From Ubuntu to Xenophobia: What It's Like to be Black and Foreign in South Africa

From Ubuntu to Xenophobia: What It's Like to be Black and Foreign in South Africa

As xenophobic rhetoric re-appears in South Africa, we take a look at what it means to be on the other side of the hate.

If you didn’t already know, part of being black in 2017 involves listening to spiritually uplifting songs, like “Alright” by Kendrick Lamar. So, while rapping along on my way to work early the other morning, I was shocked by a buzz from my phone:

“My people are attacking immigrants again. I heard the news last night and I just want to tell you that I am sorry, babe. Please take care”, read the text message.

My family moved from Kenya to South African when I was six years old, meaning I was 14 during the horrific xenophobic attacks of 2008. Before the mass eruption of xenophobic violence, I knew that black South Africans were terribly frustrated when I asked them to “please speak English, I cannot understand you.” And why not? We should be able to speak in a non-colonial language. But the xenophobia on display in 2008 left me in disbelief.

It was the images of Ernesto Alfabeto Nhamuave’s burning body that made me see this “deep dislike” for what it was—hate. Like Ernesto, you could be an immigrant, legally admitted into this country, you could be minding your own business and you could still be beaten, stabbed and then set alight. Your murder could even occur in broad daylight and there will somehow be no witnesses or suspects, nobody will be held accountable and the case will go cold, all because of your nationality.

Of all the new South African things I fantasised about getting after leaving everything to come here, a new accent was never one of them. Since South Africans were apparently incapable of understanding me, I was obliged to attend speech therapy twice a week after lunch break to rid my tongue of Kenya.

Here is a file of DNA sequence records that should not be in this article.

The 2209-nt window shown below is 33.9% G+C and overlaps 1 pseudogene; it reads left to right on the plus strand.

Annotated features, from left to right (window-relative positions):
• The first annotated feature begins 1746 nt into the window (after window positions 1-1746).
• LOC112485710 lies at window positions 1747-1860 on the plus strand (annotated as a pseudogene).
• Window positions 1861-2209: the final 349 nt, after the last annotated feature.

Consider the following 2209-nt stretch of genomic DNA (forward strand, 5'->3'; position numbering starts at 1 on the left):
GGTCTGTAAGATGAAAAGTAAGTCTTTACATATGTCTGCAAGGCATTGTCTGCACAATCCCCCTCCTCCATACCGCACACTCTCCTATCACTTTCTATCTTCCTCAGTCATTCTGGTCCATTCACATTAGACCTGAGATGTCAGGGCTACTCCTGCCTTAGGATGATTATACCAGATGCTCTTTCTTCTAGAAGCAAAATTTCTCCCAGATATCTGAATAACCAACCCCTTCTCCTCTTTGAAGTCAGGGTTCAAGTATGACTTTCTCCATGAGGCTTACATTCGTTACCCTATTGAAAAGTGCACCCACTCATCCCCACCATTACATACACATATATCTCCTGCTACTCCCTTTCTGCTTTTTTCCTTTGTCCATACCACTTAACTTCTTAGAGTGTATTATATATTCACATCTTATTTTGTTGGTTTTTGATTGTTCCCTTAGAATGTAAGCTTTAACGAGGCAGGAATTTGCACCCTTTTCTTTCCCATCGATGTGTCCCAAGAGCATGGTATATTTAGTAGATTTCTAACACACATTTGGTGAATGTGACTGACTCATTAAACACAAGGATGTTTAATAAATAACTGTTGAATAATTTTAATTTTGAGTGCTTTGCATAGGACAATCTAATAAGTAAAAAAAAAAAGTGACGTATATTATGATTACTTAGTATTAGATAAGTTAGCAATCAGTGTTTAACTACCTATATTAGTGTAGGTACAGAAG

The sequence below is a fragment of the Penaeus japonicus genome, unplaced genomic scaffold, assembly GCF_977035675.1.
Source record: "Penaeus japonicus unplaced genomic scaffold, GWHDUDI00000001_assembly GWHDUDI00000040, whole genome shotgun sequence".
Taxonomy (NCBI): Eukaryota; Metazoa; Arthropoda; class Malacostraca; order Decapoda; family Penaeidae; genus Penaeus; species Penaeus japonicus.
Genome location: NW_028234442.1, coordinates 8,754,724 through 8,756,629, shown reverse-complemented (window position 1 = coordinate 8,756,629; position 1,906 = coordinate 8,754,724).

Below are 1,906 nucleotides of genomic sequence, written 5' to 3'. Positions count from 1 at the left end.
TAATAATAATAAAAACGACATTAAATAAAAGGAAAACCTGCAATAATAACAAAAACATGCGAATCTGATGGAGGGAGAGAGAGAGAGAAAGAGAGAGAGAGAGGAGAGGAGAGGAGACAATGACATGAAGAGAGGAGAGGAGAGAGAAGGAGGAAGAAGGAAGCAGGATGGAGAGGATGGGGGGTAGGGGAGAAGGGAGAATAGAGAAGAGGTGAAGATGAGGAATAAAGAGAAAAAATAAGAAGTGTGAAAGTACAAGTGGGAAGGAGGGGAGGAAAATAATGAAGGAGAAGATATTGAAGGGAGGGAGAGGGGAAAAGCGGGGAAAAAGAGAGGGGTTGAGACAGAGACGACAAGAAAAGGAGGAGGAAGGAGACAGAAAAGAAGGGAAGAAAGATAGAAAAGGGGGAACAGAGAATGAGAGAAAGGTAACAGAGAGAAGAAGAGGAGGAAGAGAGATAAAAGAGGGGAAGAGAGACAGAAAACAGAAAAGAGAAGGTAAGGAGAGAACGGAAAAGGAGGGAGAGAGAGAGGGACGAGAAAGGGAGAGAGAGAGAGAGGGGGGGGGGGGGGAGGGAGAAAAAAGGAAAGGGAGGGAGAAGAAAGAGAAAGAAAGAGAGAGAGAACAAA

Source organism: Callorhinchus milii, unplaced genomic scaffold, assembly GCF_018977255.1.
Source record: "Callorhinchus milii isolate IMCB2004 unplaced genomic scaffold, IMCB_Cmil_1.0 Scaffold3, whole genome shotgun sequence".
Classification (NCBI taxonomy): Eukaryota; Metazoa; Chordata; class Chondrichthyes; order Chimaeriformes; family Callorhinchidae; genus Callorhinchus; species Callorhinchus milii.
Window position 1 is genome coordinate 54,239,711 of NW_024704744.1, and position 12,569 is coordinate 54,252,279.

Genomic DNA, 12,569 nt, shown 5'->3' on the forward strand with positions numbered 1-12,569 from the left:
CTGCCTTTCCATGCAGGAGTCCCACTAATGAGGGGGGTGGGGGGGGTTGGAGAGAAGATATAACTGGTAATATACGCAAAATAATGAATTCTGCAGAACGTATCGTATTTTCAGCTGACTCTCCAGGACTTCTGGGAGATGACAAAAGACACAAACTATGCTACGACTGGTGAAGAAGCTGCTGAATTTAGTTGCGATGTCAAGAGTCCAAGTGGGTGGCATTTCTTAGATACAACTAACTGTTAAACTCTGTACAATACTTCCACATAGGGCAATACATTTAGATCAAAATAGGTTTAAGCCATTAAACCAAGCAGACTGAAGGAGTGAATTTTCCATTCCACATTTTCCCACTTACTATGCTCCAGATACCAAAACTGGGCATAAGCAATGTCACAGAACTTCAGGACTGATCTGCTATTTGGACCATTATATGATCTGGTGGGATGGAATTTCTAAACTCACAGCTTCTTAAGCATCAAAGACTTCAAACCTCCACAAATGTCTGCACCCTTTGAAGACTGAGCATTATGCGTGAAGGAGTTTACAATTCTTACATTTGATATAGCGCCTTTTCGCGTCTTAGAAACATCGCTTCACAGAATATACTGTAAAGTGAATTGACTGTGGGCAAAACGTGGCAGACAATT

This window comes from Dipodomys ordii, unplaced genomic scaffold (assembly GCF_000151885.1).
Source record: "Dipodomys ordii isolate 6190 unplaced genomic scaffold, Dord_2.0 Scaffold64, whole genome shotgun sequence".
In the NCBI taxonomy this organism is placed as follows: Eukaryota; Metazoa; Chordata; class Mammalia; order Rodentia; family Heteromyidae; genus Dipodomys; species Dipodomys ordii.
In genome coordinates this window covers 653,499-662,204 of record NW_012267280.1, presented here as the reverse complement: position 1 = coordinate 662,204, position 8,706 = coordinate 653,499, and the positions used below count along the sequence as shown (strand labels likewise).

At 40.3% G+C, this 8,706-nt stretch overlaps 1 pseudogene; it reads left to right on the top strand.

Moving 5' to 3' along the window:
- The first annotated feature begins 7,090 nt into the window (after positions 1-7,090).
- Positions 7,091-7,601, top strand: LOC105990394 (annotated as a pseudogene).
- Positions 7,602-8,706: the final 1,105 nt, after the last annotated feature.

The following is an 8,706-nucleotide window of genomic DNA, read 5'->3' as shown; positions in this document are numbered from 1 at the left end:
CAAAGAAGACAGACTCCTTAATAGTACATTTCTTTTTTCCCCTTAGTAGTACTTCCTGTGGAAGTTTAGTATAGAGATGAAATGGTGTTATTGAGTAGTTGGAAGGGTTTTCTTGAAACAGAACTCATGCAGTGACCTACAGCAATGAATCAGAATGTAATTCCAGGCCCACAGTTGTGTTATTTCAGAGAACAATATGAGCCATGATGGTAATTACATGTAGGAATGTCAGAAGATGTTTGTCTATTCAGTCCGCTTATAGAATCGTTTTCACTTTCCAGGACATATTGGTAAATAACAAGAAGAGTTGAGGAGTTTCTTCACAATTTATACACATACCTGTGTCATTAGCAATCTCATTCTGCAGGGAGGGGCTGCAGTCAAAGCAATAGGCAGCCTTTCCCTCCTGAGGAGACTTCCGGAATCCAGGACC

However, my parents ensured that we were still surrounded by people who call the same land, “home”. In this network of ours, we share survival skills, like how to pronounce the isiZulu word for elbow, indololwane. We heard that immigrants are being asked to say this word because its delicate pronunciation will reveal a foreign tongue so we practice even though we will probably never perfect it but just in case, you know.

I can easily recall learning the word ubuntu before I left home. The word has lived in the mouths of South African greats, like Archbishop Desmond Tutu and Nelson Mandela. This word was tightly embraced by South Africa because it nuanced the utopia of a people who had been battling the apartheid regime. Ubuntu is an African philosophy that revolves around the idea that you are because some else is, it is a philosophy that emphasises the importance of understanding our humanity and ourselves as social beings, it is a philosophy that speaks to the hospitality of the African spirit, and more overtly, it is now a philosophy that falsely advertises the South African culture.

Being a foreign African national has always been an extreme sport in South Africa. There are cases from as early as 1994 that account for xenophobic violence but the country is still a place of “refuge” for many Africans. There are African stories about the impressive infrastructure of Johannesburg, the nation’s consumable tap water, the power of the Rand and the inclusivity of the South African constitution. South Africa is like a tall glass of milk and a never-ending flow of honey. Even though, our African homes are indeed majestic in their own right, things like “political unrest”, “economic instability” and “environmental degradation” can cause your house to catch fire or even just the smoke itself makes it terribly difficult to breathe. So please understand that leaving your home, your family, your people, your history, your land and choosing a country that does not want you, is predominantly an act of survival.